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Werenskis celebrate family, brotherhood over fathers' weekend

Zach and his father, Ken, look back at the CBJ defenseman's journey

by Jeff Svoboda @JacketsInsider /

Saturday night was First Responders Night at Nationwide Arena, which law enforcement officers honored by the Blue Jackets in a variety of ways throughout the evening. 

It was also the second game of this year's fathers' trip, with a number of team dads accompanying the team to Chicago for Friday's contest before taking in the return game in Columbus. 

For Lt. Ken Werenski of the Grosse Pointe Shores Department of Public Safety, as well as the father of CBJ defenseman Zach Werenski, it was an evening to celebrate both. 

If there's two things close to his heart, it's family and it's his job, and pride in each was on display as he prepared to watch Saturday's game from a suite at Nationwide Arena. 

"I Ubered here with my older son (Brad)," the elder Werenski said. "They dropped us off and I saw the motorcycle guys, I saw the bike patrol, the mounted division -- my cousin ran that for Detroit -- and I felt like I was at work.  

"It's a brotherhood, and I was just happy to everyone serving here and they pride they were showing. I'm proud to be one of them." 

There are some parallels between the life of a professional athlete and that of a public safety officer. Teamwork, brotherhood, dedication and accountability are all traits that serve as keys to success in both, even if one line of work is significantly more important to society than the other. 

Ken said that of his two sons, older brother Brad is more like his wife, Kristen, while Zach inherited many of the same qualities as his father. As he looks back, Zach can see some of the similarities between his personality and that of his dad.  

"I think a lot of it is details, honestly," Zach said. "He's a pretty detail-oriented type of guy, how he keeps our household. It's very clean, very neat. It's all him. I think that has a lot to do with his job, and I picked up on that quite a bit. Being at the rink on time, doing things certain ways, even on the ice, being as assertive as I can and trying to learn as much as I can. I think I learned a lot of those qualities from him." 

That answer would likely bring a smile to Ken's face. Unlike many of the dads who were in town for fathers' weekend, there is no NHL tie to the Werenski family, with Zach's major advantage that he grew up in hockey-mad suburban Detroit. Grosse Pointe is a lakeside community just north of the city, and Zach was hooked from the second he went to his cousin's first peewee game as a child.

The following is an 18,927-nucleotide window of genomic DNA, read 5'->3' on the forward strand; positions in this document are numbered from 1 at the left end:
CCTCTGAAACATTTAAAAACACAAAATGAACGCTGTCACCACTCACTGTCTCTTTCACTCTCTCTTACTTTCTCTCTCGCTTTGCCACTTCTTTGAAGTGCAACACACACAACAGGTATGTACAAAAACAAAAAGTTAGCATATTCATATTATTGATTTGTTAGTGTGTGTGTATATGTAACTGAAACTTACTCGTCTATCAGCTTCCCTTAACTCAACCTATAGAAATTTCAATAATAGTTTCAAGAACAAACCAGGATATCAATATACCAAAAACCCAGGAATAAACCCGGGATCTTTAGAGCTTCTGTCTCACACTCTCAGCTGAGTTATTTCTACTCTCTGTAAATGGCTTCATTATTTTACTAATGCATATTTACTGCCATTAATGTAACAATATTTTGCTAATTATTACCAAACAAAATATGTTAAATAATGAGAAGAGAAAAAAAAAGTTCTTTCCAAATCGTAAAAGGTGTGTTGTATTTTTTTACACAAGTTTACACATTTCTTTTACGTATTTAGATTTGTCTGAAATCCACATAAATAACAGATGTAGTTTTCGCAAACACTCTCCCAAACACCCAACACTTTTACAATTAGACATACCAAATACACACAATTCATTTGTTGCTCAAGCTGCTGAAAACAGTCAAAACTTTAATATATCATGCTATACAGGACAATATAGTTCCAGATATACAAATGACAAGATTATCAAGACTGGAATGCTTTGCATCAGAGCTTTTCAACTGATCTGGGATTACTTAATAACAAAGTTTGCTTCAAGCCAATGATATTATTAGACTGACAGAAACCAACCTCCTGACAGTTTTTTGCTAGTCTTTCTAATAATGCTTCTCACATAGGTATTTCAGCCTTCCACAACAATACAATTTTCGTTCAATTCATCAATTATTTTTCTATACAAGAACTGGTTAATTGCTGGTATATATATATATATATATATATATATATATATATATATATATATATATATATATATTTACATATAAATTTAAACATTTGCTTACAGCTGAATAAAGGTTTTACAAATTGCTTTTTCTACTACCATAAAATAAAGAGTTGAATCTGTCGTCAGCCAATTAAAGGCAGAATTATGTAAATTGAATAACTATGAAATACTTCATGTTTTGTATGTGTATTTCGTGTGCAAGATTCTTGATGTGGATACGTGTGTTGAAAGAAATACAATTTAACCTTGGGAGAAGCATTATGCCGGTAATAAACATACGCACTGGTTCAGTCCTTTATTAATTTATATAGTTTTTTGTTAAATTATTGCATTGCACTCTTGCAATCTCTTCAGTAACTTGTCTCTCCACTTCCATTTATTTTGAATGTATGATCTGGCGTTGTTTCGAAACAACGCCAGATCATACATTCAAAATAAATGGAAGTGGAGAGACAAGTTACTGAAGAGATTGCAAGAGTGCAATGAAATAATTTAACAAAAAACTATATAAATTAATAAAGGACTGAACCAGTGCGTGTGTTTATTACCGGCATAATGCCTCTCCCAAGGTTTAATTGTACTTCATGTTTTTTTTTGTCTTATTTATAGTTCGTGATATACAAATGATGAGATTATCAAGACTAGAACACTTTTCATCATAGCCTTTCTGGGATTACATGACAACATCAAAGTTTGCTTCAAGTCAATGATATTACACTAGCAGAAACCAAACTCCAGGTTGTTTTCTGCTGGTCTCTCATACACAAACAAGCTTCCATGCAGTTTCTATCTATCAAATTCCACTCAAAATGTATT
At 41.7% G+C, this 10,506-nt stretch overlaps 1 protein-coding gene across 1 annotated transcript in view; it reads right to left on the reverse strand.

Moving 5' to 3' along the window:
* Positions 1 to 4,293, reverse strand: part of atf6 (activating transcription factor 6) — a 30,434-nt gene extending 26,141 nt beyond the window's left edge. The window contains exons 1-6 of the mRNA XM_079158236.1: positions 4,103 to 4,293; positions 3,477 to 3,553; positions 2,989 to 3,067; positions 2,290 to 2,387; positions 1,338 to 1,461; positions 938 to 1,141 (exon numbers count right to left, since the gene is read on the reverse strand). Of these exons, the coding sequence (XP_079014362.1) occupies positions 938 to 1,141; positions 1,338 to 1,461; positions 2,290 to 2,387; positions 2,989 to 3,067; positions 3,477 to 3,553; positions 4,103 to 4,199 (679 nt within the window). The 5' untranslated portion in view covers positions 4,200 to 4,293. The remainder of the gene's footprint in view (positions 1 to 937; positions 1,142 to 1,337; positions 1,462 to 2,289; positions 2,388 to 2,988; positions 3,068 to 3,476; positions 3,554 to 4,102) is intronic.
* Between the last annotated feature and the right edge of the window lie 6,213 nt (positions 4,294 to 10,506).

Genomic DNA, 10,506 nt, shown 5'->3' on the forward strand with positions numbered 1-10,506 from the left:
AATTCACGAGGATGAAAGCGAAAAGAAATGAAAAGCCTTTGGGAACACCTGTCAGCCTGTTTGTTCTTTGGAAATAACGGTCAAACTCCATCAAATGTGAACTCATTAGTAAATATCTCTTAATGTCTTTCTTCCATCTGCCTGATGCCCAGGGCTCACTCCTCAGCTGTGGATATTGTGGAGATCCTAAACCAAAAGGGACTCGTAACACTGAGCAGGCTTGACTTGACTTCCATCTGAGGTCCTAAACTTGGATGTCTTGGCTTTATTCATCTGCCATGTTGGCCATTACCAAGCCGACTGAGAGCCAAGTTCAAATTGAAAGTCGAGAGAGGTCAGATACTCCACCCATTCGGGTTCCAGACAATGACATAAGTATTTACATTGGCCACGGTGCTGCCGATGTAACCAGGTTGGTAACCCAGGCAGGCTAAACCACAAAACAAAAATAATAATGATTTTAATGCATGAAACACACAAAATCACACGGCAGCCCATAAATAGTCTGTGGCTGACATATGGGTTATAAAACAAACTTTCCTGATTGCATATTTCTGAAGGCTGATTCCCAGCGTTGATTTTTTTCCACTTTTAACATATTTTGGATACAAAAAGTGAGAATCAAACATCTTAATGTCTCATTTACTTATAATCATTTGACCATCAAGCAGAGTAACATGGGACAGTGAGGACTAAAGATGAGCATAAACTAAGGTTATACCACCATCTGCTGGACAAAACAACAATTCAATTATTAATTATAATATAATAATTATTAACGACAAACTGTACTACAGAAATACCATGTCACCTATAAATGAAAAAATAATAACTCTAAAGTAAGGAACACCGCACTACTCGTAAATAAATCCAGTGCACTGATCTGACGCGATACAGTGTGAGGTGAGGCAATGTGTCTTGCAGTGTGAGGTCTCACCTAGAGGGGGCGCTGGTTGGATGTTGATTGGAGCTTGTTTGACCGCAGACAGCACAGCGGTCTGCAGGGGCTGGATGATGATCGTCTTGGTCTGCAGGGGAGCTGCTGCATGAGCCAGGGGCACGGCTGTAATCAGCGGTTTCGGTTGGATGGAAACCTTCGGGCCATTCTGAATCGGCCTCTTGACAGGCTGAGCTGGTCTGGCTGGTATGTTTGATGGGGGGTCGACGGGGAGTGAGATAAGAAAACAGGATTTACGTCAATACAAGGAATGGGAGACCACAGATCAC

As his hockey career quickly gained steam, there was never a push from the family to dedicate his life to it. If Zach was going to pursue a career, it was because he enjoyed it, and the youngster never burned out on the sport because of it.  

"I think the main thing he told me from a young age is you have to love and enjoy doing what you're doing," Zach said. "He never pushed hockey on me, never pushed me to practice. It was always if I wanted to go or if I wanted to do it. I think that's huge." 

The only stipulation, as Zach said, was that if he was going to do it, he was going to have to do it the right way.  

"We didn't put a lot of pressure on him when he was young," Ken said. "We wouldn't talk about the NHL. We would talk about things like your routine. On gameday, you get up in the morning, you have a pregame skate, you have your lunch, you have your nap. When he would call, it was, 'How was your routine?' (He'd say), 'I feel good. I got a nap in, I had a good lunch.' 

"It wasn't about the money. It wasn't about trying to score goals. It was about taking pressure off yourself. If you take care of yourself and your routine, that's all you can control." 

From the family's view, simply using hockey to get a college education would have been a victory, but it's fair to say it's all worked out better than that. Werenski shot up through the ranks, playing for the prestigious Belle Tire and Little Caesars junior teams before joining the U.S. National Team Development Program in nearby Ann Arbor. From there, he starred immediately at the University of Michigan when he arrived as a 17-year-old. By 19, the first-round pick was a full-time NHLer, and by 20, he was an All-Star.  

The success has come quickly, then, but it hasn't seemed to change Werenski. Older brother Brad moved in with him in Columbus a season ago, and despite Werenski's new contract signed last month, the two will continue to live together even as Zach upgrades his accommodations. He's just as likely to spend a night playing NHL 20 with his brother and friends as he is to hit the town in Columbus.  

It's all a nod to the blue-collar roots of the family and the way the brothers were raised. For one weekend in Columbus, it was the perfect chance to celebrate that. 

"It's been awesome," Zach said of growing up with his dad. "Just him being a role model, not only in our household but I think in society as he serves everybody out there and tries to do his job the best he can, I think it's really rubbed off on me and my family." 

"I think what's really cool as a parent is saying, 'Yeah, they got it. They heard the message and reached their potential.' I think that's what is so special," Ken said of his son's success. "Is there a word for that? No. Maybe lucky." 

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